My family and I flew to California for a wedding back in 2009. While I wasn’t too worried about flying with my then five year old daughter who has asthma and is anaphylactic to milk, eggs and all nuts, it certainly was a wake up call for all of us. I had flown with her maybe once or twice before, so I felt comfortable flying with her then. The flight attendants were willing to make announcements for us, and we were usually allowed to pre-board to wipe things down. Since we were on an early morning flight, I didn’t think an announcement would be necessary, and there were no nuts being served on that particular flight. About 20 minutes after takeoff, my husband and I looked at each other, we both smelled the same thing. There were nuts in the air. I immediately looked at my daughter who I could tell was starting to react. I pushed the button for the flight attendant who promptly appeared. I told her that we needed to find the nuts asap because my daughter was beginning to have an allergic reaction. While the flight attendant searched out the nuts, I gave gave my daughter a double dose of benadryl and her inhaler to prevent an asthma attack. Turns out an elderly couple sitting a few rows ahead of us had brought a can of mixed nuts on the flight. As soon as they opened the can, the nut proteins became airborne.
We had three subsequent flights on this trip. Each time I told the flight attendants about my daughter’s reaction, they were willing to make an announcement or serve other snack items that didn’t include peanuts or tree nuts.
I wish I could stay this cooperative nature still holds true today, but it doesn’t. Flight attendants are no longer willing to make such accommodations, and the airlines would just as leave not have you on their planes.
In November 2011, we decided to try it again. My family and I flew from Chicago to Phoenix early one Saturday morning. When we boarded the flight, I promptly told the flight attendants about my daughter’s allergies, including the fact that she had had an allergic reaction to nuts on board a flight two years earlier. They told me that they would be warming mixed nuts in both the front and back ends of the plane to serve to their first class passengers. I asked them if they could serve something else. They refused saying they couldn’t deny their first class passengers their warm nuts. I was then told that if I didn’t feel comfortable flying we could get off the plane. I couldn’t believe what I was hearing, and I felt as though I had just landed in the middle of a Saturday Night Live skit. The absurdity of it all. I gave my daughter benadryl and her inhaler before we took off and prayed for the best. Needless to say, it was a very stressful flight. I felt even worse for my daughter who couldn’t understand why the flight attendant didn’t care about her safety. How do you explain that to a child? Liability isn’t something they understand at such a young age.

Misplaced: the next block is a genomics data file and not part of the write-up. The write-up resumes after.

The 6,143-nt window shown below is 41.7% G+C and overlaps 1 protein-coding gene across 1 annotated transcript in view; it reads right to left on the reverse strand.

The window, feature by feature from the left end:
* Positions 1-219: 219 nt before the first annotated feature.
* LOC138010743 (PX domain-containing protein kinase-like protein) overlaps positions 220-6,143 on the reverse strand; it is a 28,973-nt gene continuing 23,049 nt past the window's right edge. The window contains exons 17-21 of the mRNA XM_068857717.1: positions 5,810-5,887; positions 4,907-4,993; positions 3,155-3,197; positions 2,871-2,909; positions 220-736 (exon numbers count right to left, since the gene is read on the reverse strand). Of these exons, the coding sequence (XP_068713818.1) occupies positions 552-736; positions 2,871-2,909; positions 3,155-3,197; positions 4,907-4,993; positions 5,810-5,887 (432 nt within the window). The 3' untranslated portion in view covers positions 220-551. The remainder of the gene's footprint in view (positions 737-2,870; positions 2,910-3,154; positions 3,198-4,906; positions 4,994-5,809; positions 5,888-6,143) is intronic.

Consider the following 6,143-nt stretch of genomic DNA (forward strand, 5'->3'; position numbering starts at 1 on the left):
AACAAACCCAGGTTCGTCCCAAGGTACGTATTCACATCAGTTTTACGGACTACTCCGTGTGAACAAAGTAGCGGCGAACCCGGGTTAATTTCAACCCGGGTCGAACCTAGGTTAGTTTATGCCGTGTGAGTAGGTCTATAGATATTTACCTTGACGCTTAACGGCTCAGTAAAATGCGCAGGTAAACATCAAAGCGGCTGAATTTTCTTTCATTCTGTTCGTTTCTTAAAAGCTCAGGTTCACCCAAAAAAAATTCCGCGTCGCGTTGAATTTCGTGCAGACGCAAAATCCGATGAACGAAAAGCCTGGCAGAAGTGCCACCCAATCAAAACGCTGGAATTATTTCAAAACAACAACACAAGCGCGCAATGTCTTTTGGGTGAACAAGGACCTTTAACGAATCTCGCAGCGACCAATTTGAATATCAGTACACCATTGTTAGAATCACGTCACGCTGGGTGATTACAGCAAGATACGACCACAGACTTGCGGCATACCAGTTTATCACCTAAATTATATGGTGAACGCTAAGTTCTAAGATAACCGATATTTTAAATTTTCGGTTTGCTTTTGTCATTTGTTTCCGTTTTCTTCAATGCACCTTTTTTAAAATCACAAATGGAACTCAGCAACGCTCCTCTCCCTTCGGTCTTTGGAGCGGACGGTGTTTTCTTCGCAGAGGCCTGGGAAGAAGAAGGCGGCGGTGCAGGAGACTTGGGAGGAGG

Upon our return flight home, I didn’t dare ask for any special accommodations, but I did ask a flight attendant what had changed since we had last flown. She told me that the airlines were trying to upgrade their offerings in first class to attract higher paying passengers. These upgraded offerings apparently meant warm nuts. She then told me that the general attitude among airline staff had become “colder” towards those with nut allergies. We certainly sensed it.
While I don’t wish to label our food/nut allergic children as disabled, I do think, from time to time, they need special accommodations and protections, especially when they’re flying in cramped quarters, 35,000 feet above ground and miles away from medical assistance. The time has come when something needs to be done.